Erin Go Araghhh…

The residents of Tipperary Hill have a tradition of gathering underneath the green on top traffic light at midnight as St. Patrick’s Day begins. They would make their way to the corner of Tompkins and Burnet Park Drive to paint a shamrock in the intersection. The tradition had been going on for as long as they could remember.

Every year since she was a wee lass, Erin O’Sullivan gathered with her fellow Tipp Hill neighbors for the festivities. Erin and her friends would then make their way down the street to Coleman’s or Nibsy’s to finish off the night. The next morning, at least one of her friends would be found in a snow bank where they had passed out a few hours earlier. They would get up and stumble back to one of the local bars to celebrate their favorite patron saint.

After the invasion, Erin felt the need to continue the festivities. After all, it was a tradition.

Late in the afternoon of March 16th, Erin set her plan in motion. Over the long winter, she gathered the necessities and set them aside. She found a push broom in the parking garage that would serve as her brush. She found two cans of green paint in a storage room in the hotel. The only tricky part was figuring out a way to get to her canvas.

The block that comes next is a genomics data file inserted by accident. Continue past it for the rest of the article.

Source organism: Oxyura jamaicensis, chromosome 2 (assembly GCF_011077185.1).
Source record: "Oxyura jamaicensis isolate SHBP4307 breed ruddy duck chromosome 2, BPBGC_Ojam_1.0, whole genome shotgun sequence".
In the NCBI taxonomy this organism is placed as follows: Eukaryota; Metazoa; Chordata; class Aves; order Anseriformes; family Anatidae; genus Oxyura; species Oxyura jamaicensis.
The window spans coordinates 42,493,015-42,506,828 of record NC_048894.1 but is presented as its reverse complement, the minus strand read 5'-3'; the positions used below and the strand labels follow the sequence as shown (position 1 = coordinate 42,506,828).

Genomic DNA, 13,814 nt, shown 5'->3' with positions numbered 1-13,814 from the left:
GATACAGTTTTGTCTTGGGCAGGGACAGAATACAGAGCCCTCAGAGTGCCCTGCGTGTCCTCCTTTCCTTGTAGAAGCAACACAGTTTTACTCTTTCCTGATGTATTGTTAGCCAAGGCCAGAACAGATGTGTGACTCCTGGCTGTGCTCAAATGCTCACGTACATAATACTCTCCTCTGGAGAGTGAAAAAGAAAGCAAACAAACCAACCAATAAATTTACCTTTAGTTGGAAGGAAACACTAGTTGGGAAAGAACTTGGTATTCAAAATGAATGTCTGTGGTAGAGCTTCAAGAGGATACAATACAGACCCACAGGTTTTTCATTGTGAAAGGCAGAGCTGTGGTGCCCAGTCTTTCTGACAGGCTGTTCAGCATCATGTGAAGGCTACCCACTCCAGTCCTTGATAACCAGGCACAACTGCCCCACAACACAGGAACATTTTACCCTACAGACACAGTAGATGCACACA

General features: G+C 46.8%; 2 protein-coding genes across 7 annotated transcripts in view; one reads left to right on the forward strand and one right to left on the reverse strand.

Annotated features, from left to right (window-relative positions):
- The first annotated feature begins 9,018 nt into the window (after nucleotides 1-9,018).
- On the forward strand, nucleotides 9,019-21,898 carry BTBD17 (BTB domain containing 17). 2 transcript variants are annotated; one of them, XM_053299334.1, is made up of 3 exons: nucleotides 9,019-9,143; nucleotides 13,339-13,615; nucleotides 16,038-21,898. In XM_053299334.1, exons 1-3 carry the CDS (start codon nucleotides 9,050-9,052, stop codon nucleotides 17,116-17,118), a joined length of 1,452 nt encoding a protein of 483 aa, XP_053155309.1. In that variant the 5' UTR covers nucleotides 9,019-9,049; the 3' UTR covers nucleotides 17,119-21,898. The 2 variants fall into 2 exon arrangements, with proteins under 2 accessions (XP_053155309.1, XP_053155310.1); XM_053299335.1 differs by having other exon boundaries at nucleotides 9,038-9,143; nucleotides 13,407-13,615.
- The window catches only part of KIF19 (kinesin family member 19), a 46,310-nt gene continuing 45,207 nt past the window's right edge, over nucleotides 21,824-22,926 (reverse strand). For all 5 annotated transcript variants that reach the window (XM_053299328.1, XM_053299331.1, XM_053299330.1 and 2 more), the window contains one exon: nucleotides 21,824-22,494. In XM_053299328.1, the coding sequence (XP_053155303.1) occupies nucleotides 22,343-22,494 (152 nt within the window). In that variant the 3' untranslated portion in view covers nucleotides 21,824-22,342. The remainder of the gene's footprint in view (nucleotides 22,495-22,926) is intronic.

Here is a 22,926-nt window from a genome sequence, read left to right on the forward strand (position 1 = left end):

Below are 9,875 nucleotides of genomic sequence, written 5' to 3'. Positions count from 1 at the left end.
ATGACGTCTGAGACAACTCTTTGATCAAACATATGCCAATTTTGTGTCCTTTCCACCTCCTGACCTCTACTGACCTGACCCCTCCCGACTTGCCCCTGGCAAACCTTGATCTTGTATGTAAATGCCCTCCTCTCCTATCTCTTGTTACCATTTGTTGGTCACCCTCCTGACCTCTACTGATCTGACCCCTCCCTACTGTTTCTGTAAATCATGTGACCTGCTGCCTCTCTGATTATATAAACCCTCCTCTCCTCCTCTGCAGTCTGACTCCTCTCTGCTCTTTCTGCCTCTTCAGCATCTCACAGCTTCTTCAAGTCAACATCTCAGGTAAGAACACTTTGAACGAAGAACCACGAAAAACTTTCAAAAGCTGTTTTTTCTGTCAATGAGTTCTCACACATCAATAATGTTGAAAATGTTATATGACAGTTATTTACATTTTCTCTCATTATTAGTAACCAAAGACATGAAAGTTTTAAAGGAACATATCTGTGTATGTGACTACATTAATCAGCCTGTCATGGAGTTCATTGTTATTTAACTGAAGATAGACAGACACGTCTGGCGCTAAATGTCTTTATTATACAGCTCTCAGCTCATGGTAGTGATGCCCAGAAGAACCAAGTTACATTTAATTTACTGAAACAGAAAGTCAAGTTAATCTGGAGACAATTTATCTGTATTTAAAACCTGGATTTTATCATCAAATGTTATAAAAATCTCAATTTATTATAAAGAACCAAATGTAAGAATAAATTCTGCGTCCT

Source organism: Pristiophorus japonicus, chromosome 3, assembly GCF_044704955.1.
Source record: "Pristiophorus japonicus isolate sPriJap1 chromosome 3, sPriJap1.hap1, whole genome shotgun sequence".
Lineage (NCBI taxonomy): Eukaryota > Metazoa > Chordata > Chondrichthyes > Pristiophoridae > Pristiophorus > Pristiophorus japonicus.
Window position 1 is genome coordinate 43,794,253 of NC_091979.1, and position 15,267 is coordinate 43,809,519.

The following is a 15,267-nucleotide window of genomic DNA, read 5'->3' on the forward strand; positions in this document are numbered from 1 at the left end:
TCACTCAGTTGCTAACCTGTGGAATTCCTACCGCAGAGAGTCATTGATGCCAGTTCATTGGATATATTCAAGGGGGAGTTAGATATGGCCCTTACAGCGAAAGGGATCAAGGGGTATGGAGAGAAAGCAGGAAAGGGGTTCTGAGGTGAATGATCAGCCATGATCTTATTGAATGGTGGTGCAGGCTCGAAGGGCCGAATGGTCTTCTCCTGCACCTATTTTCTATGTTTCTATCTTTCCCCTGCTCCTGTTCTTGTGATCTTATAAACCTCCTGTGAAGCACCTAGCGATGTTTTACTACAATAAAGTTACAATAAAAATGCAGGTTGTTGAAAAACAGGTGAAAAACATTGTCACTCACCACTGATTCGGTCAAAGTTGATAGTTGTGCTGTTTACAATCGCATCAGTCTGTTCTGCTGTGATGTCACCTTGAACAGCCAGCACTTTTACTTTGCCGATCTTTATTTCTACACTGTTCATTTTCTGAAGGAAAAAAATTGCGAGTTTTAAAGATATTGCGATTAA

Erin hid the paint cans in a backpack and took her broom towards the front gate of the Zone. It was almost springtime in Central New York. The snow from the long winter had begun to melt and Erin told anyone who asked that she was going out to sweep Syracuse clean. No one asked.

After getting to Route 81, Erin walked south a while before finding a car that she could drive the rest of the way.

Erin arrived at her destination a little before midnight. It was almost St. Patrick’s Day. It was almost time.

The traffic light was no longer working, and no one else had come out to continue the tradition with her, but Erin had to continue. She removed the cans of paint from her pack and pried off the tops. It wasn’t the right shade of green, but it would suffice. She used her broom to spread the paint around the intersection, doing her best to form the shape of a shamrock. The others that had done it before her made it look so easy.

As the clock struck midnight, she had completed her masterpiece. She hadn’t let the zombie apocalypse end the decades of this tradition.

It was then that Erin noticed the crowd that had gathered under the light, just like they had in the past.

In the morning, after passing out in a snow bank, Erin rose and stumbled down Tompkins towards Coleman’s.

After all, it was tradition.

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